Crossing The 'Finish Line' In Fickle TV Times: A BLT, No Curry
Sure you do well at work. But are you carrying the ball "across the finish line"? Only your superiors know for sure. That went double for NBC's Ann Curry.
Curry, former short-tenured co-host of NBC’s "Today,” said as much while being shown the door -- that she didn't carry it "across the finish line.”
That doesn't give us much about why the crack team at NBC let her go. Ratings for “Today” were getting softer, for sure - and ABC's "Good Morning America" had been nipping at its heels. But "Today" still generally kept its lead.
Focus groups tell network executives plenty. But this stuff is usually only directional. Is someone "trustworthy," "likable," "entertaining,", "too emphatic" (as in Curry’s case, according to reports), or perhaps just "replaceable"? Maybe these aren't the personality attributes you are looking for -- at least today, anyway.
Even as top gun of a major media company, Les Moonves, president and chief executive officer of CBS, has always had a keen eye on casting. He might tell you that is a major reason for the network's success. But even the best can make mistakes. CBS mis-"cast” Katie Couric as a network news anchor, according to analysts,.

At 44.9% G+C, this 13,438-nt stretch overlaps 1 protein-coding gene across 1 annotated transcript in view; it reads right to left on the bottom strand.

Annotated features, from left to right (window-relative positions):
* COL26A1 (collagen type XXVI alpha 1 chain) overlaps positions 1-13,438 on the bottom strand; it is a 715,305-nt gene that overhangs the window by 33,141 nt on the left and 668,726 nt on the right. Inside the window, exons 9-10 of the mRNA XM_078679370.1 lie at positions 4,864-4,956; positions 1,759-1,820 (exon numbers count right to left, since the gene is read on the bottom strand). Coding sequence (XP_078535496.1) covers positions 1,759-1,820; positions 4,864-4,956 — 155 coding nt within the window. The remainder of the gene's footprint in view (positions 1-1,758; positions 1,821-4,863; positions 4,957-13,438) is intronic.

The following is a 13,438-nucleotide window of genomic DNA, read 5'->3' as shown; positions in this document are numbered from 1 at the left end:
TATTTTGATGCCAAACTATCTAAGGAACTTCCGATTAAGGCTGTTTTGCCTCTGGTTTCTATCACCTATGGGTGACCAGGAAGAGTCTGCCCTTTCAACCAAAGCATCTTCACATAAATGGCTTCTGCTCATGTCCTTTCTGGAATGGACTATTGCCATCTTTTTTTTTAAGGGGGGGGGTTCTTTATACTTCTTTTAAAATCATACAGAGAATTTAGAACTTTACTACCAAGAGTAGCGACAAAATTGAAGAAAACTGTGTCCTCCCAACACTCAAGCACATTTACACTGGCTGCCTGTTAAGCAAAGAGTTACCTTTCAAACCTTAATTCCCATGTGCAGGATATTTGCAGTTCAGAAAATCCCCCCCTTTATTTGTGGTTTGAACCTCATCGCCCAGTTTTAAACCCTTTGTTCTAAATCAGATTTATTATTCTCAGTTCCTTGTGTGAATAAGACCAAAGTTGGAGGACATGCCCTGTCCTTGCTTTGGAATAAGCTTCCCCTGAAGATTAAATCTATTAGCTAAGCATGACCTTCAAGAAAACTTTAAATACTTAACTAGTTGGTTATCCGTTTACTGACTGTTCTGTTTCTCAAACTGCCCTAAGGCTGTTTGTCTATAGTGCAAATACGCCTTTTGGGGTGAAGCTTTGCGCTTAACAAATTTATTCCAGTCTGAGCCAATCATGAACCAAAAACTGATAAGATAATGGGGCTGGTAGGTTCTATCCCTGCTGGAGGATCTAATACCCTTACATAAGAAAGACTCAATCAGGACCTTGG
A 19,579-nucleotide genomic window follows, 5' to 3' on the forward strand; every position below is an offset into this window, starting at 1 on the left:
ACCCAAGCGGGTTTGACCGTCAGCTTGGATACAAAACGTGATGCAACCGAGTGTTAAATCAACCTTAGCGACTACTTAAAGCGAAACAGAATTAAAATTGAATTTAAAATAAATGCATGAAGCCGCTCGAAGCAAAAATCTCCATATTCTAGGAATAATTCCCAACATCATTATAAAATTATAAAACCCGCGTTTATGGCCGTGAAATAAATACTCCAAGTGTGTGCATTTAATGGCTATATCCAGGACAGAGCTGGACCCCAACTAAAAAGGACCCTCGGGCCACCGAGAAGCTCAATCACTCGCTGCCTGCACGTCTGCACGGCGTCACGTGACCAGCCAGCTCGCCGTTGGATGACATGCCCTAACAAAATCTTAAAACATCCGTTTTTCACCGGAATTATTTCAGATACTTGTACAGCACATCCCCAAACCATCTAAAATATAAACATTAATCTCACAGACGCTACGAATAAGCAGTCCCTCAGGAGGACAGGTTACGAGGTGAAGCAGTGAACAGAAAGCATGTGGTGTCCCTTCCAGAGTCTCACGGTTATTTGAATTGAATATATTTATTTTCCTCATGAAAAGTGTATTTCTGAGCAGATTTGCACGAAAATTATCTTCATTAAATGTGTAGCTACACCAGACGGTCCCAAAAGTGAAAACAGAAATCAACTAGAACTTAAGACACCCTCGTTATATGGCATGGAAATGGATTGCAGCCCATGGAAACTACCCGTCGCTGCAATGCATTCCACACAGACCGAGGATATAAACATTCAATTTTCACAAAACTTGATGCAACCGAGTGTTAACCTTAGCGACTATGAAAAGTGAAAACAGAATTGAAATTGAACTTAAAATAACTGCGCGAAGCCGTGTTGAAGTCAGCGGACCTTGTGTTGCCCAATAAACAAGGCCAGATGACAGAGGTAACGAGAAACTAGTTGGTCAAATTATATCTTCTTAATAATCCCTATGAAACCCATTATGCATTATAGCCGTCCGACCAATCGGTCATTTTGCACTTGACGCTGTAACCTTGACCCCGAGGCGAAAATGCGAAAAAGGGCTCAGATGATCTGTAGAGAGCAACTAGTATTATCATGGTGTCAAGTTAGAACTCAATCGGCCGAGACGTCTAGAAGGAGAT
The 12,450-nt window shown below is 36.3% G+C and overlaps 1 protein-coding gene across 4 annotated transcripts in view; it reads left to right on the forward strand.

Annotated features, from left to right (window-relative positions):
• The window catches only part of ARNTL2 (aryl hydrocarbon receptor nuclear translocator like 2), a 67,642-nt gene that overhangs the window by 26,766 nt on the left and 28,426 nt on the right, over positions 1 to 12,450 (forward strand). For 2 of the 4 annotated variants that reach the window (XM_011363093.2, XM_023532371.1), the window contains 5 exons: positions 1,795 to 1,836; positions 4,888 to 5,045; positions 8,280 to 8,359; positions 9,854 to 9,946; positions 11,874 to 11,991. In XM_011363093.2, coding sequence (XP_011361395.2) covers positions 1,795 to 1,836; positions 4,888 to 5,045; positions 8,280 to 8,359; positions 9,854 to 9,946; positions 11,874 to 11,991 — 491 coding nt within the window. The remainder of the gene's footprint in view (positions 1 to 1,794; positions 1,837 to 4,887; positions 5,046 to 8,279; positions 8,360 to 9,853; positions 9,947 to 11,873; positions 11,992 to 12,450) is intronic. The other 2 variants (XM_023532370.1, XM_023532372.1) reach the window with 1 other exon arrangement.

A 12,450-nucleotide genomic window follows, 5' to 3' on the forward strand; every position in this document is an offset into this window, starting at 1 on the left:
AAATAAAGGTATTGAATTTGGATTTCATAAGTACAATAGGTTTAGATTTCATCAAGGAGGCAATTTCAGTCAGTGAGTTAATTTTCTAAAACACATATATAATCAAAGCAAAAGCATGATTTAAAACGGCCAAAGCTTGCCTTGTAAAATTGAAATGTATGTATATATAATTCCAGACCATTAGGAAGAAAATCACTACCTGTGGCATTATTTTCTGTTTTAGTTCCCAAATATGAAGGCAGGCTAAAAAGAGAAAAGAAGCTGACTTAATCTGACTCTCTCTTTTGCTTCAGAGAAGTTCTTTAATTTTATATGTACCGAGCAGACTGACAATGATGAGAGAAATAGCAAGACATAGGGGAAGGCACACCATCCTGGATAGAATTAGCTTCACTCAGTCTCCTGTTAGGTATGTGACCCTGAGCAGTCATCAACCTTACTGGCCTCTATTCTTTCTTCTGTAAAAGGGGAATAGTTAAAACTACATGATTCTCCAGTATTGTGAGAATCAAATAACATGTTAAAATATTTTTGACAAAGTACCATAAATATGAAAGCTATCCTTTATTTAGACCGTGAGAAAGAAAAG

Some would argue that, with more fractionalization of TV shows, the right name and right personality means even more than the right show and right writing. Just take a look at "Anger Management," with everyone's favorite bad boy Charlie Sheen. Its debut rang up a record 5.5 million viewers for cable’s FX (still, certainly not in "Two and a Half Men" rating territory).
Reality series producers use the word "casting" -- which still worries me a bit. To what other genres does this apply? Most adult viewers know what they are getting into when turning on "Housewives Storage and Lobster Wars." If those "casted" are interesting enough --in an unscripted-semi-real-life way -- that may be enough to get a show over the goal line.
There are those who would say Ann Curry did some great journalistic work on "Today." But we all know that isn't the whole package of what plays on television. With competing morning shows breathing down "Today"'s neck, you can imagine that NBC executives were turning over every rock to find a number of discerning points and/or trends.
People wonder whether NBC has learned anything after its psychotic gyrations involving Conan O'Brien and Jay Leno a couple of years ago.
To them, I say this isn't about making the perfect hamburger or creating the best shampoo -- it's about gauging the fickleness of consumers in a 24/7 digital entertainment world and how TV executives are always looking to micro-adjust expectations by taking second-by-second temperatures.
Someone hands us a a guacamole-English farmhouse cheddar Mahi-Mahi burger and we wonder: How come no one thought about this before? Then five minutes later we return to the luncheonette BLT from whence we came.